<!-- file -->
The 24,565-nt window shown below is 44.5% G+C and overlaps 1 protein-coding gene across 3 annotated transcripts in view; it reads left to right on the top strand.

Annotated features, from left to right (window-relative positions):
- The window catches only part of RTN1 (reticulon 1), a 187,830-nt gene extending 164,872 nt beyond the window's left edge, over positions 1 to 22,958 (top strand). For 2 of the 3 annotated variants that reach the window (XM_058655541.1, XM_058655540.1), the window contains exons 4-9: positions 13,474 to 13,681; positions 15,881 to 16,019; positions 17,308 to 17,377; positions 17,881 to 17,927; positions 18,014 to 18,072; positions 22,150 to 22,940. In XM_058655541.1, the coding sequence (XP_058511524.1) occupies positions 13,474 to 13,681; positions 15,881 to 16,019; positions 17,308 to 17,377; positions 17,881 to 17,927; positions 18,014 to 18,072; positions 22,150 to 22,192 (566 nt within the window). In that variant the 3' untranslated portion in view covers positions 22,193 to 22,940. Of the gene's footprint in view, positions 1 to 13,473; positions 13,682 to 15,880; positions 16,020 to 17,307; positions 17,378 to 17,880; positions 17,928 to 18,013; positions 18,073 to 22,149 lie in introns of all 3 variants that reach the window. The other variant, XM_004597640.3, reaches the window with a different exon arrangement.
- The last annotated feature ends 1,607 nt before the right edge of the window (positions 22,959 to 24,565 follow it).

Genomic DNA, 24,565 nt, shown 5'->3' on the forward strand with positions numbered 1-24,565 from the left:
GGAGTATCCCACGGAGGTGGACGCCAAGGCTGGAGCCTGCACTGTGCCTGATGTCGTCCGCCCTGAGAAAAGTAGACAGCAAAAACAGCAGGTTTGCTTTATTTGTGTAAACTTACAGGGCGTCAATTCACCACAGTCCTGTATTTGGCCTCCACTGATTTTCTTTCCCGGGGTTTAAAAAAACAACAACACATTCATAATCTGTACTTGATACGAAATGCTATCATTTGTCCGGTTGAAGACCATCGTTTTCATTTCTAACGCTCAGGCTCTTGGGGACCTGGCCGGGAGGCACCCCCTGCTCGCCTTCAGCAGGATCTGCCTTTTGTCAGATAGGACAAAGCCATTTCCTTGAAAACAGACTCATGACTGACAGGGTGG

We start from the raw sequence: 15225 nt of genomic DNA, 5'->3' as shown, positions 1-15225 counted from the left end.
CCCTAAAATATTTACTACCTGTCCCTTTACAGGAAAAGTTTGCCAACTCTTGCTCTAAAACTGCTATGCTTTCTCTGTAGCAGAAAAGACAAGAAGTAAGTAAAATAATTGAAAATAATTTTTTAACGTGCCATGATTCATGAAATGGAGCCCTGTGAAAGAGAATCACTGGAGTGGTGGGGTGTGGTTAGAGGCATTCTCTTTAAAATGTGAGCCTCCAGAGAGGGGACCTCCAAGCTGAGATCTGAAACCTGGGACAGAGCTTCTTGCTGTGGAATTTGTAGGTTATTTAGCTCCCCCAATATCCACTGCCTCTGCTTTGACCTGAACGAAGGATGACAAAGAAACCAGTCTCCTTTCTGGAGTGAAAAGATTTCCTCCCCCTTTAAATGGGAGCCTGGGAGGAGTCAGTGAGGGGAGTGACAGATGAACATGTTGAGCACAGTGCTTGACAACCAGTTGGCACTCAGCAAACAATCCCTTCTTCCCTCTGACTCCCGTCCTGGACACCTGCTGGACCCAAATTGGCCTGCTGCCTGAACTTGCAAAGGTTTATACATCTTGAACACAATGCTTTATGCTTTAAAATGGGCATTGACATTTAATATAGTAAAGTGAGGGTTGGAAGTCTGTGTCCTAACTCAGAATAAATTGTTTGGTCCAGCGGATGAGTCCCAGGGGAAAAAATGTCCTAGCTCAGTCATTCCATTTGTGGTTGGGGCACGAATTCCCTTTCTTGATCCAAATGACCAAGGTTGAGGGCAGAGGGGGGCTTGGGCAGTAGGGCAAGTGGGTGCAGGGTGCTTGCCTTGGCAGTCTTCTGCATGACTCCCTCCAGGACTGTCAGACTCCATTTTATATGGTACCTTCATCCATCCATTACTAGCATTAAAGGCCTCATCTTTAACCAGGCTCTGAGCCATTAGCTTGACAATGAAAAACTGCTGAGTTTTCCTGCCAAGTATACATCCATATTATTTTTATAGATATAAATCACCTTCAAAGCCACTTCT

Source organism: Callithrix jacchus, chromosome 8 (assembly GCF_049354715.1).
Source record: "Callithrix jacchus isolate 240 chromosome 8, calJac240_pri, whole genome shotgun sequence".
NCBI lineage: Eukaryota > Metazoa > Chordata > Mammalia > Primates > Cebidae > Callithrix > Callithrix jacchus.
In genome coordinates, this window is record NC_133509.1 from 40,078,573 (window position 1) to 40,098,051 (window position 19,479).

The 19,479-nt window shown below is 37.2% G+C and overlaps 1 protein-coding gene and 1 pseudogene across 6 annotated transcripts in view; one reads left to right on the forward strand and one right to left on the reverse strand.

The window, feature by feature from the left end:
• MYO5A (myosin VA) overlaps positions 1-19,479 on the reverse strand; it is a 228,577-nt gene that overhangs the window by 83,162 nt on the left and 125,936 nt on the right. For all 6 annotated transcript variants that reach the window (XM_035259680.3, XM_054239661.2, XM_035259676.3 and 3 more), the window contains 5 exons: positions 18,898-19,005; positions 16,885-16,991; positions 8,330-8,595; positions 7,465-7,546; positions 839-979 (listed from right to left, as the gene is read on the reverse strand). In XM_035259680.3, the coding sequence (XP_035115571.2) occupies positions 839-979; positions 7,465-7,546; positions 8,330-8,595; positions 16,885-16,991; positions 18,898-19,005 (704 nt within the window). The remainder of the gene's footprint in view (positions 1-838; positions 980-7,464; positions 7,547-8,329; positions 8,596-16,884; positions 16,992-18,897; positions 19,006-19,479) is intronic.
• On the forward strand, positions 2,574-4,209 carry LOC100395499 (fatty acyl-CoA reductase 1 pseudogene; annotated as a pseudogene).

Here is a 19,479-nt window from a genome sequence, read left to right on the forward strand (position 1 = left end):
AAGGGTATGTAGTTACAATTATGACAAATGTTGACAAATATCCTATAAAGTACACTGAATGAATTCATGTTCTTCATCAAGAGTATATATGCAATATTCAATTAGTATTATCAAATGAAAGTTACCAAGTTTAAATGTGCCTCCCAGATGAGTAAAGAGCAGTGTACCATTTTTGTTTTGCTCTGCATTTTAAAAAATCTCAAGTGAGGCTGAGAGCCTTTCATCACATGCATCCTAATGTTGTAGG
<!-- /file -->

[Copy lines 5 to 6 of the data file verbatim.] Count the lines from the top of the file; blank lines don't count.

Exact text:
Genomic DNA, 24,565 nt, shown 5'->3' on the forward strand with positions numbered 1-24,565 from the left:
GGAGTATCCCACGGAGGTGGACGCCAAGGCTGGAGCCTGCACTGTGCCTGATGTCGTCCGCCCTGAGAAAAGTAGACAGCAAAAACAGCAGGTTTGCTTTATTTGTGTAAACTTACAGGGCGTCAATTCACCACAGTCCTGTATTTGGCCTCCACTGATTTTCTTTCCCGGGGTTTAAAAAAACAACAACACATTCATAATCTGTACTTGATACGAAATGCTATCATTTGTCCGGTTGAAGACCATCGTTTTCATTTCTAACGCTCAGGCTCTTGGGGACCTGGCCGGGAGGCACCCCCTGCTCGCCTTCAGCAGGATCTGCCTTTTGTCAGATAGGACAAAGCCATTTCCTTGAAAACAGACTCATGACTGACAGGGTGG